Amazon Prime has premiered its pilot of The Man In the High Castle. And good lord, we hope they make more, because it's great. Here's everything you need to know about the new series along with how it's different from Philip K. Dick's novel.

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Briefly and spoiler-free, I can honestly say I loved this pilot. It's an impressive, streamlined undertaking of a fairly complicated and very beloved novel. And, so far, all the changes seem to be swinging in High Castle's favor. For those of you unaware, the series takes place in 1962 in an alternate universe where Germany and Japan won WWII. The two winners have now divided up the US (and the rest of the world, but that's not touched upon in the pilot just yet). Japan has the West Coast to the Rocky Mountains, there's a neutral zone, and the Nazis own everything else to the Atlantic Ocean. In the series we meet two characters on opposite ends of the country both blindly heading towards Colorado in order to pass along a newsreel for the secret underground rebellion. That's all just the surface stuff. Now let's dive deeper into what we really thought (spoilers ahead).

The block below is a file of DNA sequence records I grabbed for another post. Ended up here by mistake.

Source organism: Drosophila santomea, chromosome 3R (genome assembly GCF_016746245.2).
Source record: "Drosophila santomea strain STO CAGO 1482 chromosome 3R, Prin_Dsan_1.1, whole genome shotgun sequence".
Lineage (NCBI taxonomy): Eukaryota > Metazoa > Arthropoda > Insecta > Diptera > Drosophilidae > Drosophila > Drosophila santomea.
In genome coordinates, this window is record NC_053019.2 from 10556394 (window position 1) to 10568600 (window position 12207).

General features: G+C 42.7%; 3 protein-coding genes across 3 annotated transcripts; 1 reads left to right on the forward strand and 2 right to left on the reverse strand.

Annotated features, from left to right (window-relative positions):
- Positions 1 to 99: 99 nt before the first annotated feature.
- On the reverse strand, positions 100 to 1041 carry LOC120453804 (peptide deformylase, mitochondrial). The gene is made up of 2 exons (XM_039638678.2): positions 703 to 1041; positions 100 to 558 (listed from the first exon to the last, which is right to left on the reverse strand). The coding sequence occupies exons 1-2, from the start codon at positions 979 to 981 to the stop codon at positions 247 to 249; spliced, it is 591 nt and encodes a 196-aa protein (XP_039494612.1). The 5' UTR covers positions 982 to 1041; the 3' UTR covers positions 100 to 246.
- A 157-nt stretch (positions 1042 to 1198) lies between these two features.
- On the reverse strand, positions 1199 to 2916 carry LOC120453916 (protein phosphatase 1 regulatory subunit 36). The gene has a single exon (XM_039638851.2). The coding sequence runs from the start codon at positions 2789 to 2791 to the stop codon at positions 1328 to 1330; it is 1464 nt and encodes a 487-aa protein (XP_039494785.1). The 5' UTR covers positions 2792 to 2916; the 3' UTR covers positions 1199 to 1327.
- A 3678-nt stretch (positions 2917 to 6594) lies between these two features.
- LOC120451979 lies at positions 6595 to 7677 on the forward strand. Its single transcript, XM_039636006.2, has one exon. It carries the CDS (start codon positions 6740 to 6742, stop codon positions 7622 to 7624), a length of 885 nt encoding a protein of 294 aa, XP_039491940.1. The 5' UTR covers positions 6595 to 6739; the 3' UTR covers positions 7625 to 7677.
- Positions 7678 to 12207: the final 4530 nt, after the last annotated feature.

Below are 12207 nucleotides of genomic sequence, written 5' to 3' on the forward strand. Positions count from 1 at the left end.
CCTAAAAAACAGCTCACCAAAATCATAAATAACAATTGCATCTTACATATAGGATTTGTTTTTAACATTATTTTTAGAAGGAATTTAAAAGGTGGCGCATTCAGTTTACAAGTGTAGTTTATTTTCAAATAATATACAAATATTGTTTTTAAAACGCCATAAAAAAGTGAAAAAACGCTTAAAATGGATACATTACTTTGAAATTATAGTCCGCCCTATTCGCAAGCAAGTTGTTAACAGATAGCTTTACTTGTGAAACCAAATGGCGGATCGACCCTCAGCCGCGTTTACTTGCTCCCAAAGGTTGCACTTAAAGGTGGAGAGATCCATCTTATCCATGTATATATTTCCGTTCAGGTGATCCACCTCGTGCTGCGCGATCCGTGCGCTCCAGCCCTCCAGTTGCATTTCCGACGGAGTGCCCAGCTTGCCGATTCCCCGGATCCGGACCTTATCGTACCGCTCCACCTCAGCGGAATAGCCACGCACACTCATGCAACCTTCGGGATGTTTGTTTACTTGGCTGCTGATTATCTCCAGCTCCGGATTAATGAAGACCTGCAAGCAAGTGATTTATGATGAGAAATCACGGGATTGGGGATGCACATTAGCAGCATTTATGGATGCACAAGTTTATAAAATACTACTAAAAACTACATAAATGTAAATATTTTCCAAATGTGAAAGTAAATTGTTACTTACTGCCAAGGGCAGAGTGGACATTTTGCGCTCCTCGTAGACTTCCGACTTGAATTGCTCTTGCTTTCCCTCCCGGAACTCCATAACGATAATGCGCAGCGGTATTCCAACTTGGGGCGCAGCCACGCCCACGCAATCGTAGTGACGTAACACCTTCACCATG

The Titles:

Hey all other new TV series coming out in 2015, The Man In the High Castle's opening title sequence is officially the one to beat. Seriously, just watch this thing. It gave me chills. Spectacular stuff.

The use of "Edelweiss" is absolutely creeptastic and the video imagery also does a pretty good job of setting up the scenario for the series.

Gorgeous World Building!

Before we start breaking down the differences and spoiling things, I just want to say that this series is stunning. Everything, top to bottom, is gorgeous. Meticulous care was spent making props and costumes. There's a scene where character Nobusuke Tagomi (Cary-Hiroyuki Tagawa) is looking over the Nazi embassy in the Japanese territory and someone built an absolutely gorgeous little model of the building so all the characters could hover over it and furrow their brows.

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And the larger moments are really something. Look at downtown San Francisco:

And New York's Time Square:

My favorite part of this novel is the world building, and it's very reassuring to see the amount of work production, FX, props and costumes put in to creating this alternate universe. Everything is done in a pretty exciting way. Even the entry zone into the neutral territory is great. This is a fully realized world.

The Book Vs. The Pilot: